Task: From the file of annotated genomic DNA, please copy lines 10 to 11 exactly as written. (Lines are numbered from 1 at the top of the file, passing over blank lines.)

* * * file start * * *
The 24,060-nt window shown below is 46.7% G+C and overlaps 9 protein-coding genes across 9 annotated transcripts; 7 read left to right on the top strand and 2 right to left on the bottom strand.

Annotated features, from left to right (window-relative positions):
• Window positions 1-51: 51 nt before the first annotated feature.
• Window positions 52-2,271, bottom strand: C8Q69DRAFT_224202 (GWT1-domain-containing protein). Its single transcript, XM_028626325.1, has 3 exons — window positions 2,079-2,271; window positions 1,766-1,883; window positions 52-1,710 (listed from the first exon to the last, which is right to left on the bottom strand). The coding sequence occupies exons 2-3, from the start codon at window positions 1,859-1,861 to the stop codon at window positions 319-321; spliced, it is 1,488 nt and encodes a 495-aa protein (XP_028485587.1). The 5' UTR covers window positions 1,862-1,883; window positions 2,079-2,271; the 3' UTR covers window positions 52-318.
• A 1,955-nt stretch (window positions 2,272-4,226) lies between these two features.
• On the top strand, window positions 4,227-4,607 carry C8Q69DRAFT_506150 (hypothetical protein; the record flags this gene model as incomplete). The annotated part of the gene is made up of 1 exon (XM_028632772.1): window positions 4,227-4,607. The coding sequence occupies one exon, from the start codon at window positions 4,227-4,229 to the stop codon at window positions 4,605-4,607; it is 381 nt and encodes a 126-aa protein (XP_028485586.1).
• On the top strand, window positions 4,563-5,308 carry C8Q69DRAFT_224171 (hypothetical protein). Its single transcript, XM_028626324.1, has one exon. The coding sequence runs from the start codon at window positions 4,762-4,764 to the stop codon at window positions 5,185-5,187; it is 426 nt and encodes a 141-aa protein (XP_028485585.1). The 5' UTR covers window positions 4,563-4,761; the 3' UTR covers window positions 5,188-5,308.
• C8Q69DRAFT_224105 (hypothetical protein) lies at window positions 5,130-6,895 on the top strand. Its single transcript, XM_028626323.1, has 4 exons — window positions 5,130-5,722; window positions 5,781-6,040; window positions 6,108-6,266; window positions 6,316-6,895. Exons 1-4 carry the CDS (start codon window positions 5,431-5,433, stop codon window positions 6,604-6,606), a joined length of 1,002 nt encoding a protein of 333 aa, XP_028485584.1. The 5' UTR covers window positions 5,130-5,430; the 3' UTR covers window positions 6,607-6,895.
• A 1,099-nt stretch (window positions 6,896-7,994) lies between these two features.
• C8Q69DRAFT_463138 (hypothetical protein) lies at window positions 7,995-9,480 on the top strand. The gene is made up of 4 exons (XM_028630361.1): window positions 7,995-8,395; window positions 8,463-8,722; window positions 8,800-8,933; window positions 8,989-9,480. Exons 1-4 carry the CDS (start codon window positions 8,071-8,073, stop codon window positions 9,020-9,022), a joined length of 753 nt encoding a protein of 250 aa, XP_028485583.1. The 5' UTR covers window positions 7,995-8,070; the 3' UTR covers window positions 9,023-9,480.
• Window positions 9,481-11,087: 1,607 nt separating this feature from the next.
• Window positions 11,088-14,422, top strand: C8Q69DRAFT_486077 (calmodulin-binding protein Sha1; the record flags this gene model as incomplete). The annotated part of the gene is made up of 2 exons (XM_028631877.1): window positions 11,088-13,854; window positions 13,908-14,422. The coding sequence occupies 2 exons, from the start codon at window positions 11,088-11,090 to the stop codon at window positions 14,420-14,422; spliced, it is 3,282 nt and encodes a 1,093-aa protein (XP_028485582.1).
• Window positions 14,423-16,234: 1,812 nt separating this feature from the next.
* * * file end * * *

• C8Q69DRAFT_463138 (hypothetical protein) lies at window positions 7,995-9,480 on the top strand. The gene is made up of 4 exons (XM_028630361.1): window positions 7,995-8,395; window positions 8,463-8,722; window positions 8,800-8,933; window positions 8,989-9,480. Exons 1-4 carry the CDS (start codon window positions 8,071-8,073, stop codon window positions 9,020-9,022), a joined length of 753 nt encoding a protein of 250 aa, XP_028485583.1. The 5' UTR covers window positions 7,995-8,070; the 3' UTR covers window positions 9,023-9,480.
• Window positions 9,481-11,087: 1,607 nt separating this feature from the next.